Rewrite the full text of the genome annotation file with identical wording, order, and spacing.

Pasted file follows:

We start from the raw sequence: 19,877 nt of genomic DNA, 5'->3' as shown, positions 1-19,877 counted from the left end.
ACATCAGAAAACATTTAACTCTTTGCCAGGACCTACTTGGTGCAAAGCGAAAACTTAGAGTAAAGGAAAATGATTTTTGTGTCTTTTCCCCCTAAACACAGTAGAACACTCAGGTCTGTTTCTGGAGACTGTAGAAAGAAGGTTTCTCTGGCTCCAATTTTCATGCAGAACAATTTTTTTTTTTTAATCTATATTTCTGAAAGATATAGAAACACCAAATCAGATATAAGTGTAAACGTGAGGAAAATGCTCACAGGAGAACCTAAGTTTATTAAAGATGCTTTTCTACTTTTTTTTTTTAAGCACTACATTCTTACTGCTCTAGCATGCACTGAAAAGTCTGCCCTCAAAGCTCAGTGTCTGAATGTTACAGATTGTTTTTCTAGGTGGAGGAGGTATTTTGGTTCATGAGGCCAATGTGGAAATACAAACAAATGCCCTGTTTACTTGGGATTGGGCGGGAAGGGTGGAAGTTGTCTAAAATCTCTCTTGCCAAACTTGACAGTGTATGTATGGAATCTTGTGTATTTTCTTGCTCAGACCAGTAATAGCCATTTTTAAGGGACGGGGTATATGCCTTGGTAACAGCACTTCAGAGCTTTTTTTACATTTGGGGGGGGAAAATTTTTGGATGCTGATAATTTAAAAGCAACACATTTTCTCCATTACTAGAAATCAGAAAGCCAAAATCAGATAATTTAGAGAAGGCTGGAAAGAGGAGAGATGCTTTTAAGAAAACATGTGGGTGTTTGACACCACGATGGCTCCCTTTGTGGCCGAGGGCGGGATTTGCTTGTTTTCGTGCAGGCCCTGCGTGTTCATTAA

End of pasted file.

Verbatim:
We start from the raw sequence: 19,877 nt of genomic DNA, 5'->3' as shown, positions 1-19,877 counted from the left end.
ACATCAGAAAACATTTAACTCTTTGCCAGGACCTACTTGGTGCAAAGCGAAAACTTAGAGTAAAGGAAAATGATTTTTGTGTCTTTTCCCCCTAAACACAGTAGAACACTCAGGTCTGTTTCTGGAGACTGTAGAAAGAAGGTTTCTCTGGCTCCAATTTTCATGCAGAACAATTTTTTTTTTTTAATCTATATTTCTGAAAGATATAGAAACACCAAATCAGATATAAGTGTAAACGTGAGGAAAATGCTCACAGGAGAACCTAAGTTTATTAAAGATGCTTTTCTACTTTTTTTTTTTAAGCACTACATTCTTACTGCTCTAGCATGCACTGAAAAGTCTGCCCTCAAAGCTCAGTGTCTGAATGTTACAGATTGTTTTTCTAGGTGGAGGAGGTATTTTGGTTCATGAGGCCAATGTGGAAATACAAACAAATGCCCTGTTTACTTGGGATTGGGCGGGAAGGGTGGAAGTTGTCTAAAATCTCTCTTGCCAAACTTGACAGTGTATGTATGGAATCTTGTGTATTTTCTTGCTCAGACCAGTAATAGCCATTTTTAAGGGACGGGGTATATGCCTTGGTAACAGCACTTCAGAGCTTTTTTTACATTTGGGGGGGGAAAATTTTTGGATGCTGATAATTTAAAAGCAACACATTTTCTCCATTACTAGAAATCAGAAAGCCAAAATCAGATAATTTAGAGAAGGCTGGAAAGAGGAGAGATGCTTTTAAGAAAACATGTGGGTGTTTGACACCACGATGGCTCCCTTTGTGGCCGAGGGCGGGATTTGCTTGTTTTCGTGCAGGCCCTGCGTGTTCATTAA